The winged disc
Once upon a time we worshipped beneath this symbol:
The Philosopher’s Stone implies creation, fertility and love. The origins of this pattern are discussed here, however it remains one of the most popular designs in history. Today it still inspires corporate logos around the world:
The rearing snakes can represent mercury (Hg) which refers to hydrargyrum or “water-silver”. Since mercury isn’t really a solid it lacks a crystal structure and technically isn’t a mineral but rather a mineraloid. Embodying both the solid and liquid states, mercury was therefore symbolic of the human heart. With an atomic number of 80 it was often represented by a serpent. Mercury is the only metal for which the alchemical name remains the common name. In refined form, it resembles a mirror.
Above: cinnabar or mercury sulphide (HgS)
In the liquid crystal structure above the snakes are apparent. The primary mercury ore is cinnabar, which when heated readily decomposes leaving behind pure, metallic mercury which sinks to the bottom of the vessel. The richest mercury ores contain up to 2.5 per cent mercury by mass.
Cinnabar generally occurs within volcanic veins and alkaline hot springs. The mineral resembles quartz in symmetry because it exhibits birefringence. This is responsible for the phenomenon of double refraction whereby a ray of light is split by polarisation into two rays taking slightly different paths. Crystals with non-cubic structures are often birefringent.
To produce liquid mercury, crushed cinnabar ore is roasted in rotary furnaces. Pure mercury separates from sulfur in this process and easily evaporates. A condensing column is used to collect the liquid metal, which is most often shipped in iron flasks.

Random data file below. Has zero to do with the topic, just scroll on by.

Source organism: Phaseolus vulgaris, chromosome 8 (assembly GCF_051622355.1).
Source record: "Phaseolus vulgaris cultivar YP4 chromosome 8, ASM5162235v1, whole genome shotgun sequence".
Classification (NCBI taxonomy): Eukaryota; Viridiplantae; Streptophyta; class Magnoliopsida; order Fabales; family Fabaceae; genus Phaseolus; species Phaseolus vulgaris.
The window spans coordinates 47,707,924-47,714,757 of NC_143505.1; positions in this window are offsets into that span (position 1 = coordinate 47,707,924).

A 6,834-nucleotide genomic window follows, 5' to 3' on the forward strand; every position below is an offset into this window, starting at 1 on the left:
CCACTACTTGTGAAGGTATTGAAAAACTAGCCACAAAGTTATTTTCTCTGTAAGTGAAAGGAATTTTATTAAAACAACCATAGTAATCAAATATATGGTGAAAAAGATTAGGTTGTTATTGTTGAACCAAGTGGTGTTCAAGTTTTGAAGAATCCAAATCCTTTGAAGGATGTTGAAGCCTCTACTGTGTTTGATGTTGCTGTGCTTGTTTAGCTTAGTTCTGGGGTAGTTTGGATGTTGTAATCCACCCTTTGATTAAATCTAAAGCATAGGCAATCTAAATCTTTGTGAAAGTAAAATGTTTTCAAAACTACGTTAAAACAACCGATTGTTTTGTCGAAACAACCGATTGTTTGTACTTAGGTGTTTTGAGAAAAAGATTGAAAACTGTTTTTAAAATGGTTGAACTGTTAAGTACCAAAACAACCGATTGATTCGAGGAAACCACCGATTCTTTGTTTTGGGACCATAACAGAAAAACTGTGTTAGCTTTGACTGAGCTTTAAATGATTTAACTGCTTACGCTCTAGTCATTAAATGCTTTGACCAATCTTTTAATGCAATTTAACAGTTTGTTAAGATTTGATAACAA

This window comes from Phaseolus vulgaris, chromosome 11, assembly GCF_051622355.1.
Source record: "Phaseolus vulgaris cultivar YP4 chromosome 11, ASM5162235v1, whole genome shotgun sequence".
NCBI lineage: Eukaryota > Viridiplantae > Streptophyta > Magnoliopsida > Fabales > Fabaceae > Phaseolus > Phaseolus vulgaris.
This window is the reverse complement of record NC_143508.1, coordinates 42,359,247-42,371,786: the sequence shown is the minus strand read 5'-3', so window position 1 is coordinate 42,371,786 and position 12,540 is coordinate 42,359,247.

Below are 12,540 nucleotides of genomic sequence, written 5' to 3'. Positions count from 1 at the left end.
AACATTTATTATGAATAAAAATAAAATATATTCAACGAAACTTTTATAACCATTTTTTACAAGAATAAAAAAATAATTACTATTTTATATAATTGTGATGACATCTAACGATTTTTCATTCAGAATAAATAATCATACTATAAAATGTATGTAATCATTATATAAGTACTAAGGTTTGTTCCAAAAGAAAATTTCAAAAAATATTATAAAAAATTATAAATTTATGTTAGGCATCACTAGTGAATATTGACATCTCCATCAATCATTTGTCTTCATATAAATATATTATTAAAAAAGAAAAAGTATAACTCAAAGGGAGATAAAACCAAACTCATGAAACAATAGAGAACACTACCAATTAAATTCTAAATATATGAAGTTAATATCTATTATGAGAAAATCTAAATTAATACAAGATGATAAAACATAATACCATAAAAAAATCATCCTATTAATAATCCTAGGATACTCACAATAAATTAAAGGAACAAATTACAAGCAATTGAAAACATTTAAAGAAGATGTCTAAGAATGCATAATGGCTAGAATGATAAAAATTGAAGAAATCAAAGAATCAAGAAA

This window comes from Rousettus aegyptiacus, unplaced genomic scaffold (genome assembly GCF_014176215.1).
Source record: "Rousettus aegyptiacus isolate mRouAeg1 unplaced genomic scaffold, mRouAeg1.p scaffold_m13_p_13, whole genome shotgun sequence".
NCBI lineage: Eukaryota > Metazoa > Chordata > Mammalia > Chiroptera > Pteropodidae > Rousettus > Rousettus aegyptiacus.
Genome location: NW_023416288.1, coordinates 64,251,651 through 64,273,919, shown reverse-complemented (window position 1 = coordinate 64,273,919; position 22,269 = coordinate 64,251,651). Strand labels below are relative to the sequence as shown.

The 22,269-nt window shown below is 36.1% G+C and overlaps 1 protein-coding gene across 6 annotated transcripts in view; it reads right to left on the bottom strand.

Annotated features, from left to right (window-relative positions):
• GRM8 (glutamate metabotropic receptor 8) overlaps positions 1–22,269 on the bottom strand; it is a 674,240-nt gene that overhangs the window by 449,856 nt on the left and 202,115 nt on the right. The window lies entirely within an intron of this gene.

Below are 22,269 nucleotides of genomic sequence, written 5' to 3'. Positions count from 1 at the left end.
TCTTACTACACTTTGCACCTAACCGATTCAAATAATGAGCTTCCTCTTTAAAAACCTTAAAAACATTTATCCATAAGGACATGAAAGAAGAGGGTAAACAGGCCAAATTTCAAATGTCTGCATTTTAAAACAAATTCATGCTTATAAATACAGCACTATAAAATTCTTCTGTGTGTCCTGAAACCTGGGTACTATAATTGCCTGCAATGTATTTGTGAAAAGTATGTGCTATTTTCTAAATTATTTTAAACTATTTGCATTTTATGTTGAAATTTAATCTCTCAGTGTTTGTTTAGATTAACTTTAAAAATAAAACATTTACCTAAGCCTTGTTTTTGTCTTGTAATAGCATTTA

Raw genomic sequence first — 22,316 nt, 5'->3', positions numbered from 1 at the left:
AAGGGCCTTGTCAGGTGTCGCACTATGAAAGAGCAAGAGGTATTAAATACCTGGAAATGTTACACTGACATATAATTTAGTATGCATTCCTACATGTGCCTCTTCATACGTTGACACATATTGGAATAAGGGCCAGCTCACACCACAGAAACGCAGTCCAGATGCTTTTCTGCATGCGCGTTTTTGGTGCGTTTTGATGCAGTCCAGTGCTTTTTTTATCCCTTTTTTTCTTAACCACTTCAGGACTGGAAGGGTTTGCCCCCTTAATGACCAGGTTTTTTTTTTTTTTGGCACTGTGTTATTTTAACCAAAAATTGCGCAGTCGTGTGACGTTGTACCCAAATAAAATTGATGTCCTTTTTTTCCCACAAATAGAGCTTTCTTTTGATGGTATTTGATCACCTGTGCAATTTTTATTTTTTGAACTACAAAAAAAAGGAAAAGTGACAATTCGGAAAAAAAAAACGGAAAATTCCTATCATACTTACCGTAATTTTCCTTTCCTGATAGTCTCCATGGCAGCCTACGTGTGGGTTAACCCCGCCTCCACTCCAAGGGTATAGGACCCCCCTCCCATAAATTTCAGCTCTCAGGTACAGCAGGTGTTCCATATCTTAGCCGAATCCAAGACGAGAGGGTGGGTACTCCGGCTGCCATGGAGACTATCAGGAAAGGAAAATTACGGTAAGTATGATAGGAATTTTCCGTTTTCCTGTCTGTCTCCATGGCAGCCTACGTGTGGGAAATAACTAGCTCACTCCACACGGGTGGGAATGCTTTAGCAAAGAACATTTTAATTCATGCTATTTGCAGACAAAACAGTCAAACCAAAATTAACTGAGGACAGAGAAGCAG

Once mercury is purified, it can dissolve metals such as gold and silver to form amalgams. Iron is an exception, and iron flasks have traditionally been used to trade mercury. Alchemists thought of mercury as the “First Matter” from which all metals were formed. In alchemy, this prima materia was the material otherwise known as the Philosopher’s Stone.
Above: balance brings forth the wings of God
Mercury represents unity—the middle path between sound and light, time and space, liquid and solid. On a deeper level it is androgenous and like the sword in the stone represents the power of balance summed up by the word similitude. The Rod of Asclepius is therefore the middle way manifested by the balance of the equinoxes.
On a romantic level, the rearing snakes emerging from the disc (at top) can also represent twin flames—a soul that must split in two in order to return to physicality. This “twin soul” is a person who you feel connected to not just on a physical and emotional level, but also on the spiritual plane. This is another example of birefringence.
When the Stone starts to replicate, it eventually creates the sacred heart. The caduceus therefore, symbolises a relationship of different yet complementary wave signatures that combine to form universal love.
The heart shape is formed from two fibonacci spirals that can also be drawn as twin snakes facing each other. The serpents of the caduceus represent duality and the eventual unification of polar opposites like chaos and cosmos. As such, they speak of the balance required to strike harmony—the love of creation.